MA-T™ in energy for decarbonization
MA-T™ has made a significant contribution toward carbon neutrality through an oxidative reaction turning methane into methanol. So why is methane used as a fuel important, and what role does MA-T™ play?
We explain initiatives in the use of MA-T™ in energy, which has potential as we move toward a decarbonized society.
Highly difficult chemical reaction completed
A December 2017 press release from Osaka University heralded “A world first! The synthesis of methanol from methane and air”, astonishing researchers around the world. A research team led by Professor Kei Ohkubo, Institute for Advanced Co-Creation Studies at Osaka University, used MA-T™ to produce methanol from air and methane at ambient temperature and pressure. At that time, oxidating methane to produce methanol was considered one of the most challenging chemical reactions, even at high pressure and temperature, with yields of only a few percent. The results of this research into MA-T™ were highlighted in the German chemistry magazine, Angewandte Chemie International Edition, as a “very important paper” (VIP), and made the cover page.
Professor Ohkubo discovered the ability to use the reactive oxygen species and chlorine radicals obtained by activating MA-T™ with light to produce methanol and formic acid from methane (Figure 1).
A chlorine radical abstracts one hydrogen atom from methane, and active oxygen binds to it, with a yield of nearly 100%. The reaction does not emit carbon dioxide. Early commercialization would assist in the move to a low carbon/decarbonized society.
Energy revolution using MA-T™
Measures to counter global warming are a matter of urgency. In October 2020, declared Japan’s aim to reduce overall greenhouse gas emissions to zero by 2050, in other words, a carbon neutral society. Our association has also set forth a 2030 vision and made an SDG declaration geared toward a sustainable society. We aim to use MA-T™’s oxidation control technology to help mitigate climate change, conserve the global environment, control infectious diseases around the world, and create new industries. We would like to focus on infectious diseases and initiatives to reduce the environmental burden on the road to carbon neutrality.
Meanwhile, unconventional natural gas resources such as shale gas and methane hydrate (which are known but not ordinarily commercialized due to high recovery costs) are in the spotlight. Technological development and infrastructure building with an eye on eventual industrial use are underway. The oxidative reactions of MA-T™ are expected to be a breakthrough technology and make major contributions in the use of methane for energy.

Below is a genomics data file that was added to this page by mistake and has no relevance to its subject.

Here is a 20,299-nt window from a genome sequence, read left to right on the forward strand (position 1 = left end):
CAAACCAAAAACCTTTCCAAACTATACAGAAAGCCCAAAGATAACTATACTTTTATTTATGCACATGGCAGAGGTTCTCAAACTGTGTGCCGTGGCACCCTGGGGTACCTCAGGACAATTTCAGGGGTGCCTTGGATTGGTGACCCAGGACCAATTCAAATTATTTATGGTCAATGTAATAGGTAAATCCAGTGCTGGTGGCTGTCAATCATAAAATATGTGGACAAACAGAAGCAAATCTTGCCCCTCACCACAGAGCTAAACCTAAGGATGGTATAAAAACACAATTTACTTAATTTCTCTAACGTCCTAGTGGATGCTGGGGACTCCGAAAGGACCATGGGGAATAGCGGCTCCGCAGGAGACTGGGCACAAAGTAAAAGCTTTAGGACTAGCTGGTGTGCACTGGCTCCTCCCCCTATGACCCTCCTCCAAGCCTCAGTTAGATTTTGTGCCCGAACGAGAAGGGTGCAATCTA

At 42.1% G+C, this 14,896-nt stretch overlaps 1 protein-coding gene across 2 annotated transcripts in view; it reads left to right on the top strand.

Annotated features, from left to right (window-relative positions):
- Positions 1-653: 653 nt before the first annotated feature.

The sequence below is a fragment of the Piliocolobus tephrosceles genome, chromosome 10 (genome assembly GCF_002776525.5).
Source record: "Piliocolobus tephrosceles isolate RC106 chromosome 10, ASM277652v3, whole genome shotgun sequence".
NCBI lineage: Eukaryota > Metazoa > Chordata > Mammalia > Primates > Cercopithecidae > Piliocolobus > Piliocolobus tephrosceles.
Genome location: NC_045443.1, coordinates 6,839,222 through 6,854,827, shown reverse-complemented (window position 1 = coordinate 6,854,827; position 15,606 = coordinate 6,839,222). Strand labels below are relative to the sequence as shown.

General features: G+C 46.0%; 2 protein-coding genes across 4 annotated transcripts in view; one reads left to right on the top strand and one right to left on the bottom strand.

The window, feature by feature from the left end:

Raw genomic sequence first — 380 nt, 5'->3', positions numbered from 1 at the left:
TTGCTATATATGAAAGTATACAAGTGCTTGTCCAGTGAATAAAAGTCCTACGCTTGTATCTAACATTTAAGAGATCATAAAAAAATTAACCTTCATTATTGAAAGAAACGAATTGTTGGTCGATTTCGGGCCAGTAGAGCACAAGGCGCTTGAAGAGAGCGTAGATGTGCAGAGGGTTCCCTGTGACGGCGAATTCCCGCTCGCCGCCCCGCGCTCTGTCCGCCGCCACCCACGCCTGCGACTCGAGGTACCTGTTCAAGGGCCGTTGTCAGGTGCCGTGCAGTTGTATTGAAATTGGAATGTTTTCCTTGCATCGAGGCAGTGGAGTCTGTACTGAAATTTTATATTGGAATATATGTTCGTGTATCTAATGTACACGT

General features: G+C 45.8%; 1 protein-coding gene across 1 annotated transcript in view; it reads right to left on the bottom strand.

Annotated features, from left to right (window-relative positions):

There are concerns about the impact of methane as a greenhouse gas (GHG). It accounts for 15.8% of GHGs, but is thought to have a greenhouse effect 20–25 times greater than CO2, so reducing it would have a major impact on global warming (Figure 2). In September 2021, US president Biden announced the launch of initiatives targeting a reduction in methane emissions of at least 30% versus 2020 by 2030.
If MA-T™ can be used to convert methane to methanol, issues of energy production and global warming can be solved simultaneously. We intend to step up our open innovation R&D efforts and aim for social implementation.
Carbon neutral energy production
In June 2019, Osaka University signed a partnership agreement with the town of Okoppe in Hokkaido to use biogas obtained from livestock manure to produce methanol and look into practical applications. The ultimate aim is to develop a carbon neutral, recycling oriented dairy farming system (Figure 3). At the opening ceremony in March 2021, Professor Ohkubo presented a commemorative speech titled MA-T™’s Oxidation Control Technology: Toward a Carbon Neutral Society, and gave further details in a panel discussion.
In July 2021, OKPOU, a joint research lab with Osaka University, was established at the Okhotsk Agricultural Science Research Center, and will serve as an experimental base for mass production of methanol. The New Energy and Industrial Technology Development Organization (NEDO) funded a project to develop technology to convert livestock waste biogas to methanol and formic acid as one of its FY2020 research programs. A pilot plant is under construction, with the aim of connecting to future national projects.
These initiatives are attracting interest from overseas as well as Japan. Currently, dairy cow manure is used, and applications for other livestock and use in waste treatment facilities are also under consideration. Our association is preparing to launch an Energy Working Group for national policies and international expansion.
(source: Prof. Kei Ohkubo’s briefing materials)